The culminating experience of my college American literature course was a trip to Willa Cather’s hometown – Red Cloud, Nebraska. I went to school in Iowa, and despite the states’ proximity in my mind and on any Rand McNally road map, it was quite a haul. Iowa is a big place. Nebraska (as anyone who drove back and forth across I-80 a dozen times in her life should know) is one long haul – 455 miles across from end to end. I went because I loved American literature, loved my professor, loved my companions, and when I was 20 years old I was hungry for experience. Any new experience, even one that required a seven-hour drive in each direction, in a van loaded with English majors, pillows, blankets and a steady supply of sugar.
If I’ve forgotten many details of the trip, it’s either because I slept through them or because I’ve had to let go – time and intervening years have clogged my mind with other, perhaps lesser, things. But I do remember the prairie – miles and miles of it, and the way my eye felt restless, unable to settle on any fixed landmark. And there were landmarks – farmhouses, barns, silos, the odd cluster of trees and then in a blink tiny towns with a single flickering yellow light on the main drag. I also remember seeing dogs – lots and lots of dogs, wandering collar-less along leafy main streets. We were seeing Red Cloud in the spring, after all – the snow and slush had disappeared, and the hardy people and animals and vegetation had dug themselves out once more.
Three things, especially, stand out in my mind about Red Cloud. One was a docent at the Willa Cather House revealing, sotto voce, that Cather was a hermaphrodite. Well. It certainly explained her cross-dressing “Just call me Billy” phase, the fact that she never married and her long and happy stretches with female companions. But somehow, in the fifteen or so years since of reading, studying and teaching, I’ve never heard that theory from another scholar.
At the diner where we stopped for lunch, a Muppet-faced waitress (I wish I could take credit for that term; someone, another of my classmate companions, coined it first) pulled together three tables for us in the middle of the restaurant and took our order. It was your basic sandwich and soup and fries fare, with a distinct Midwestern twang. Everything was quaint – the wallpaper, the kitsch, the accent of the seed-capped man who leaned over to ask where we were from, where we were going.
-- We’re American literature students…
-- We’re here to visit the Willa Cather House.
-- We’re on a pilgrimage.
We were pretty pleased with ourselves, the privileged college students who had made such a sacrifice of our Saturday. We were fairly bursting at the seams with knowledge and conjectures.
“Ah… who?” the man asked.
-- Willa Cather!
-- My Antonia? O Pioneers!?
-- The patron saint of your town!
We laughed about this for the next seven hours. Imagine living in Red Cloud, Nebraska and not knowing who Willa Cather was. Imagine living on the prairie and being completely unexposed to “prairie lit.” How did it happen? (I can tell you now, living in the Central Valley, where my students haven’t the slightest clue to who John Steinbeck was – I can tell you how it happens.)
Maybe my best memory, though, was that our professor dropped us off in a prairie outside of town and told us, simply, to wander. It was one of life’s good moments: we wandered, picking prairie grass and twisting it into braids, feeling the chaff rub against our jeans. At one point I had gone so far from the van that when I looked back, the van was positioned against the sky, larger than life, with the sun dropping behind it like an orange rubber ball. That felt just about right – a new symbol for a new era.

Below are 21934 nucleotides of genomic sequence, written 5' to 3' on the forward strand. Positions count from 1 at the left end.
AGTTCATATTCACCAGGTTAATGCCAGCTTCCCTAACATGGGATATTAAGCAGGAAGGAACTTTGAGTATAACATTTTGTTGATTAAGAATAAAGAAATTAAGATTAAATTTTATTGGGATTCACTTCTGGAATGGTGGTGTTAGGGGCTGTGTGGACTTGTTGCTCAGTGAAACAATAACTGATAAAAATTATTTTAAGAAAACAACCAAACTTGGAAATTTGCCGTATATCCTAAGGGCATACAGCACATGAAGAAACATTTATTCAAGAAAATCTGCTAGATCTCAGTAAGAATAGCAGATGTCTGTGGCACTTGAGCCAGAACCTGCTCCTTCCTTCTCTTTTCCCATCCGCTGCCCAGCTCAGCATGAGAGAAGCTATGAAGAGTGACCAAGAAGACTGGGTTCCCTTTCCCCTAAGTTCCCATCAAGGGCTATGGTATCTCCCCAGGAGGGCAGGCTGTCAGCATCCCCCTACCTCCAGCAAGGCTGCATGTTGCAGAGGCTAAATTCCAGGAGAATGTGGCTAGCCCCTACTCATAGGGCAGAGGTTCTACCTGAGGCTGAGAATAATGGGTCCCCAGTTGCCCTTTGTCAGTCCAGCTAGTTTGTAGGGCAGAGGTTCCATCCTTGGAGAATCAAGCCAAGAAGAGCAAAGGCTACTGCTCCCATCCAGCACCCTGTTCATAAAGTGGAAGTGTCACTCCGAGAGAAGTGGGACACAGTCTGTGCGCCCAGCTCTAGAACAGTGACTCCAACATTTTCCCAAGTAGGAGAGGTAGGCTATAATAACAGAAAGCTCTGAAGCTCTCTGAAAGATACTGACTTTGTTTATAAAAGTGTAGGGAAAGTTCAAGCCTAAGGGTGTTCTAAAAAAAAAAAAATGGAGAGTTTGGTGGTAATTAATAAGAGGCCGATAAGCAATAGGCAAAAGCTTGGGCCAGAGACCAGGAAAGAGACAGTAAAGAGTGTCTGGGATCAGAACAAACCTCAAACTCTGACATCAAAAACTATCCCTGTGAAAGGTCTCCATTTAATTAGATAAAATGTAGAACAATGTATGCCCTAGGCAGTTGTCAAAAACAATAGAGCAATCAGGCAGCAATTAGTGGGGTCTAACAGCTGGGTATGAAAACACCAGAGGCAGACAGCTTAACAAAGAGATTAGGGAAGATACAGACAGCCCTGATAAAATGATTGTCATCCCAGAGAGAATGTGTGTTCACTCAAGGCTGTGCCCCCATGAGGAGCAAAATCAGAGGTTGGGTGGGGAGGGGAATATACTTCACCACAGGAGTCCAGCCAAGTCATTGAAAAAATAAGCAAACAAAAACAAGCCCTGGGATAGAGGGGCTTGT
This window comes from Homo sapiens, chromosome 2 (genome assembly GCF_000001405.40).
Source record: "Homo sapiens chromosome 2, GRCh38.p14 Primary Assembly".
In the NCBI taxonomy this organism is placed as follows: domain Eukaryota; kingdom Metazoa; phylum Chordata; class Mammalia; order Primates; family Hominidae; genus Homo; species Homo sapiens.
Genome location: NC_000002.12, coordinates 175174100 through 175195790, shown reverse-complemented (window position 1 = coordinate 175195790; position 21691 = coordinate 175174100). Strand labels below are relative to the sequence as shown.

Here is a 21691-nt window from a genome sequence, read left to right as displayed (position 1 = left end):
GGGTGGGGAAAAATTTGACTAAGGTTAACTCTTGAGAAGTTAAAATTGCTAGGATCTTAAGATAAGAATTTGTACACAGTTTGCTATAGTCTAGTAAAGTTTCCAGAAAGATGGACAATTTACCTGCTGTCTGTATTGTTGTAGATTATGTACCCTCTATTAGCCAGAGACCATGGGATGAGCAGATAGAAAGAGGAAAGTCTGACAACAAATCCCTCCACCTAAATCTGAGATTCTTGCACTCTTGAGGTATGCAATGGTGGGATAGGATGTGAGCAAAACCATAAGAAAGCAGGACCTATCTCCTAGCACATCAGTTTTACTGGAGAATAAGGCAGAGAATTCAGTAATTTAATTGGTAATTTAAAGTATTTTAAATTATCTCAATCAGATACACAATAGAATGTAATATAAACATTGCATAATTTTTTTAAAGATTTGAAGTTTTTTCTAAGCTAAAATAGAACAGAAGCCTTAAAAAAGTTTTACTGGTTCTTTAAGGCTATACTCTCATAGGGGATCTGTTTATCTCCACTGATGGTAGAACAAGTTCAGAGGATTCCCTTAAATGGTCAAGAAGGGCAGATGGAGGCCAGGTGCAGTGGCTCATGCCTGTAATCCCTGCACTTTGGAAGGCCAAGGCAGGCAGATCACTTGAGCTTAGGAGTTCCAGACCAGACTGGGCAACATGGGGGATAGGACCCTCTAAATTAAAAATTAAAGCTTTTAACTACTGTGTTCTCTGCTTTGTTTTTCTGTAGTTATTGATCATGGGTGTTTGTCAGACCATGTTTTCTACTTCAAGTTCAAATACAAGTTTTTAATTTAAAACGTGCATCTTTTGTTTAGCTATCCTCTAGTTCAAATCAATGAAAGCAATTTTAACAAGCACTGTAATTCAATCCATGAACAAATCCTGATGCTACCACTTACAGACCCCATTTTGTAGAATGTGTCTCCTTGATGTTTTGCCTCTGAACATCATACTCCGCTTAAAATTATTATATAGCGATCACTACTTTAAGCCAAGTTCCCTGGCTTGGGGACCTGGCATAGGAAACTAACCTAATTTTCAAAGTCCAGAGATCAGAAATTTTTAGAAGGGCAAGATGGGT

* * *
I hadn’t thought about that day for a long time, and then last week, in American Literature 3430, the class I’m assisting to get some college-level teaching experience, it all came back. We were discussing My Antonia – Cather’s treatment of foreigners, gender issues, nature imagery. What we were doing, of course, was seeing what Cather’s work meant for today, for us. How could we, through the lens of 2010, interpret this work?
Somewhere in the midst of these weighty issues, my mind began to drift. It may be quite possible that I am not cut out for such serious thought. Instead, I was back in Red Cloud, running my hand over the split ends of prairie grass. I was seeing the world as Cather saw it, with her writer’s eye.
In a now-famous letter, Sarah Orne Jewett wrote to Cather, encouraging Cather to leave behind her editorial position at McClure’s in order to take up the more important work of writing. Jewett said, among other things – “to work in silence and with all one’s heart, that is the writers’ lot; (s)he is the only artist who must be a solitary, and yet needs the widest outlook upon the world.”
I’m not a die-hard Cather fan and yet – of course this must be true. How could she conjure up the prairie when her head was full of manuscripts to be edited? How could she delve into the lives of her characters when the demands of her own life were so pressing? I realize that I’m making an argument for my own under/unemployment, but right now writing seems to demand so much from me that I can’t possibly have time for anything else. There’s barely time to walk the dog and iron a shirt in the morning…
I’m at a different place in my life than I was as a college student. Now the idea of a pilgrimage for literature’s sake feels quaint. Back then, a day away from my life meant that I had to catch up on reading or laundry some other time. Now a day off feels huge, consequential. The manuscript must be dealt with now – as if either it or my impulse to write will disappear after a few hours. But if a prairie were suddenly to appear outside my front door – replacing the lawn that needs to be mowed, the vacant house across the street – I wouldn’t need much convincing to drop everything, at least for a few minutes.